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Whose fraternity and sorority advisor are you, anyway?

Fraternity and Sorority
November 1, 2018 Jamel Catoe Monique N. Golden

Last summer, we noticed a post in the Fraternity and Sorority Knowledge Community Facebook group that seemed to have sparked an interesting debate. Essentially, the post had to do with campuses where non-social fraternities and sororities (academic, professional, and other special interest groups) were under the purview of fraternity and sorority advisors (FSA).  

In usual fashion, three common and highly anticipated types of participants commented under the post. The first was the group of professionals who discussed the structure of their campus and community. The second group invited others who had experience with this model to join the conversation by tagging their username in response to the post. The final group consisted of professionals who argued that campus-based fraternity and sorority life offices should not support non-social fraternities and sororities. One commenter even stated that these organizations were vastly different from social fraternal organizations and should therefore be treated as any other student organization.

So, our question becomes, “Are there significant differences between social and non-social fraternities and sororities that do not warrant being under the purview of campus FSA?” We argue that academic, professional, and many special-interest fraternal organizations are inherently similar to social fraternities and sororities. Indeed, there are some common ideas about what distinguishes fraternities and sororities from any other student organization. However, we would like to discuss what some of those common ideas are and offer counter-opinions.

Gender-based Membership: Most social fraternities and sororities are single-gender organizations but, there are several social fraternal organizations, like Theta Delta Sigma, that were founded particularly with gender inclusivity in mind. Today, other organizations are finding that gender is much more complex and complicated than the sexual identity one is assigned at birth and are thus making strides towards inclusion. Single-gender membership is not unique to social fraternities and sororities. Despite many professional organizations adopting a gender-inclusive membership, there are still some organizations that limit membership to just men or women.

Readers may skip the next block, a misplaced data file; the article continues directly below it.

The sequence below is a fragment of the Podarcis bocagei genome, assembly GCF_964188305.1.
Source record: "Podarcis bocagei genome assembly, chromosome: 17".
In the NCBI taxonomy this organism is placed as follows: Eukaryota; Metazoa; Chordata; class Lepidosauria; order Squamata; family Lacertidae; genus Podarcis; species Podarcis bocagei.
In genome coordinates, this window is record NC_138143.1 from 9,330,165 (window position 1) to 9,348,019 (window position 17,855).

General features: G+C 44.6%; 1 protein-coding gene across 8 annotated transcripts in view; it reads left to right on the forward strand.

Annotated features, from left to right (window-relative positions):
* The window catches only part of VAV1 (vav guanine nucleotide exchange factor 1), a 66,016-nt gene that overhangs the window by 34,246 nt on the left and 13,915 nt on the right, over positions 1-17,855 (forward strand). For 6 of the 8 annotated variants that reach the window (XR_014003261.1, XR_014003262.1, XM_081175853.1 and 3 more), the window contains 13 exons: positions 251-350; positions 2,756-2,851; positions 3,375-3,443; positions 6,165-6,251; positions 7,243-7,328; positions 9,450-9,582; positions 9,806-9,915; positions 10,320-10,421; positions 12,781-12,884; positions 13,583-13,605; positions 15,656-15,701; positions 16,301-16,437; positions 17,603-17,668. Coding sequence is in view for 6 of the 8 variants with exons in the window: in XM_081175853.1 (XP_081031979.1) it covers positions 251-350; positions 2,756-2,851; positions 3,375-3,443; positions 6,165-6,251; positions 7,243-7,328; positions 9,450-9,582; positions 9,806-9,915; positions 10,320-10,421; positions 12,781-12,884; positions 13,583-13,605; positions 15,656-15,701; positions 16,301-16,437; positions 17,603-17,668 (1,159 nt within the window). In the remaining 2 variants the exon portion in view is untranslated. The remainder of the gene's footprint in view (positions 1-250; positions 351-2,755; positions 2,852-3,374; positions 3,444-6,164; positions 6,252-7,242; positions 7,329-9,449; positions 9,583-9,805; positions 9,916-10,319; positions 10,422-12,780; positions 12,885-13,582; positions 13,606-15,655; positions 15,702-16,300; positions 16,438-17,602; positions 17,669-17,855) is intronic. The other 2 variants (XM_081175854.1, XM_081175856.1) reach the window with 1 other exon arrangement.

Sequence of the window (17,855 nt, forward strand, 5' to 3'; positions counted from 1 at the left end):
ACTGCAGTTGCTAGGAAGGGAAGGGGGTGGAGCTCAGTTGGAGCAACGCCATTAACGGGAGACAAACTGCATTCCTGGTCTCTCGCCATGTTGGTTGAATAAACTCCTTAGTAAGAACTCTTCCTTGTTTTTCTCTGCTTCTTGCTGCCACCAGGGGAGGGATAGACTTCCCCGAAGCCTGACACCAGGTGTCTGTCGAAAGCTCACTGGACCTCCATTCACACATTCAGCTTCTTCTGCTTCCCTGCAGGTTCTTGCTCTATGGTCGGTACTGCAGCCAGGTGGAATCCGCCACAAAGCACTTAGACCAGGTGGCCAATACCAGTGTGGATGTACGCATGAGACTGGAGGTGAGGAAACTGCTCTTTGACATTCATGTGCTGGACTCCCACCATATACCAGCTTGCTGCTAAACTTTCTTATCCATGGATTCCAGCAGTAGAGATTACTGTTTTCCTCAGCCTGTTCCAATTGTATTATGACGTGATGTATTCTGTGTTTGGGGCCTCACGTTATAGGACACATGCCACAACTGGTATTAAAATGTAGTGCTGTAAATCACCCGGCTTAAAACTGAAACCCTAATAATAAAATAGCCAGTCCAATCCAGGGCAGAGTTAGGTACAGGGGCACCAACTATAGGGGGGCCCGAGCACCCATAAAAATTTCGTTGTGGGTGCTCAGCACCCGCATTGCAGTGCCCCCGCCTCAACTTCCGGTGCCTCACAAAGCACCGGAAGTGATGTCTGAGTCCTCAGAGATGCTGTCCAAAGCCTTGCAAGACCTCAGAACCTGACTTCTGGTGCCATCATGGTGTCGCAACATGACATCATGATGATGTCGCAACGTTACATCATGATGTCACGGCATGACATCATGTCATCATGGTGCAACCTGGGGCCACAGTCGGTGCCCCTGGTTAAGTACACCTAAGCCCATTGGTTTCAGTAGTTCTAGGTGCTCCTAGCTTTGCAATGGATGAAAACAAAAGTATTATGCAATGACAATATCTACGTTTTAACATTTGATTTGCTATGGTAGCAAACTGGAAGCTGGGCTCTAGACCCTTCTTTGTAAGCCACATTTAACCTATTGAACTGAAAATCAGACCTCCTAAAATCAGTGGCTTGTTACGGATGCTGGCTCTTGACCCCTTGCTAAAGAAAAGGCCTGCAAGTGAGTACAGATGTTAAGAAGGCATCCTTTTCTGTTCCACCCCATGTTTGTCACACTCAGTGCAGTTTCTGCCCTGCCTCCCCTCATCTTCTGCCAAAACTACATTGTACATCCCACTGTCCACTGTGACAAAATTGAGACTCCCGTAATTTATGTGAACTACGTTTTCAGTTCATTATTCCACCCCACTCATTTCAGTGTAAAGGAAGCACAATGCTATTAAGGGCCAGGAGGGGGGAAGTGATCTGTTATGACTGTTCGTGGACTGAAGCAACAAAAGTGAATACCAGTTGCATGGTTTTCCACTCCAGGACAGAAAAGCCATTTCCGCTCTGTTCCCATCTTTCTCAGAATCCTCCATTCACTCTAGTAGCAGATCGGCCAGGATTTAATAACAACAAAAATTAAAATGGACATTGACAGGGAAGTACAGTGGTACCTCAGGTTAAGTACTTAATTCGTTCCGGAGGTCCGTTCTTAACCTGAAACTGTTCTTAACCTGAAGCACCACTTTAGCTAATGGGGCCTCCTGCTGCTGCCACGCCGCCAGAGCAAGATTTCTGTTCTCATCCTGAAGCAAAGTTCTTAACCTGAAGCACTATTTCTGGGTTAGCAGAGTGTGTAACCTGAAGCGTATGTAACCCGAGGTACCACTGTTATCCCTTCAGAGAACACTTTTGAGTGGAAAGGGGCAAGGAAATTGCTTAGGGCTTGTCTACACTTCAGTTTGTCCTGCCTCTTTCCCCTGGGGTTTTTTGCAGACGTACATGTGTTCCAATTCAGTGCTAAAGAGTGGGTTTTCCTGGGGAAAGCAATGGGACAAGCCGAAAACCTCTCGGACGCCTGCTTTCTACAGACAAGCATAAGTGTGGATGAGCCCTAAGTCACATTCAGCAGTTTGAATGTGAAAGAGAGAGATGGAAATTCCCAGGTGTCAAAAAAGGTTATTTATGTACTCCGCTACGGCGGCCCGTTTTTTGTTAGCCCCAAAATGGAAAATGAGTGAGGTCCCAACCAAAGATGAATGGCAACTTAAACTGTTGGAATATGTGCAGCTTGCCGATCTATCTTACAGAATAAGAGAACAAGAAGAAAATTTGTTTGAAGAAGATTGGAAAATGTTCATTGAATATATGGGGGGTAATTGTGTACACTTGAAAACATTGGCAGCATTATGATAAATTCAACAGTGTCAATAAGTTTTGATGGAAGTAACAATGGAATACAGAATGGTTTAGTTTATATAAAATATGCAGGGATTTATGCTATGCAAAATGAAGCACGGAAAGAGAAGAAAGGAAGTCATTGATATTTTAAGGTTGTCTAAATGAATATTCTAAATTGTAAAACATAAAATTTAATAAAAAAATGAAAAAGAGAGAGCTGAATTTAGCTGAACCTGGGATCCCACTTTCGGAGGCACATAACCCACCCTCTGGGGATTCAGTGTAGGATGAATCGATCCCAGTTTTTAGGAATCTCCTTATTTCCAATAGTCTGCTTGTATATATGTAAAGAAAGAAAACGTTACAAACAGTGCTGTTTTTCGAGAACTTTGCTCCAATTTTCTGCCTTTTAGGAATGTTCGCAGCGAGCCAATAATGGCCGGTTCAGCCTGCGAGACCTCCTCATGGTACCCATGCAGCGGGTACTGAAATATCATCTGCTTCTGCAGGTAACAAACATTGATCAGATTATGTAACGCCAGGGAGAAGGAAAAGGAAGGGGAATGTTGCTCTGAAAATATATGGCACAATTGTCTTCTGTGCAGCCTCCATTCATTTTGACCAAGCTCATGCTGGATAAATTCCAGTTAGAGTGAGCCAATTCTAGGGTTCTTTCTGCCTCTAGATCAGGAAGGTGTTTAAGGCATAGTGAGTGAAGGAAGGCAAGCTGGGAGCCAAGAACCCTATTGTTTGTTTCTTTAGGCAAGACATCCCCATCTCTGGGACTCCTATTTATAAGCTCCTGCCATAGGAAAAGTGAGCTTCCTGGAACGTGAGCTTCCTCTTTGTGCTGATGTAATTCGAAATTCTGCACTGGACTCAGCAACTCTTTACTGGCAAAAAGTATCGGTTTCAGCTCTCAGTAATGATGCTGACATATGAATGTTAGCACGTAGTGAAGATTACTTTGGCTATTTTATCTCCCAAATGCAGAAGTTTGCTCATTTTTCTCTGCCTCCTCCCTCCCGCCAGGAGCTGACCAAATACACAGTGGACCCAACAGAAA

Personal Development: Perhaps the only distinction between a social and non-social fraternal organizations is the approach to membership development. Social fraternities and sororities are committed to developing members who will make positive contributions to society. Non-social fraternal organizations are understood as being dedicated to helping their members advance in their academic, professional, or other pursuits. In either case, the goal is to make better people.

Ritual and Values: Both social and non-social fraternal organizations practice some form of ritual and their members have agreed to uphold the core values of the organization upon initiation. Generally, peer accountability is an expectation of membership for all of these groups.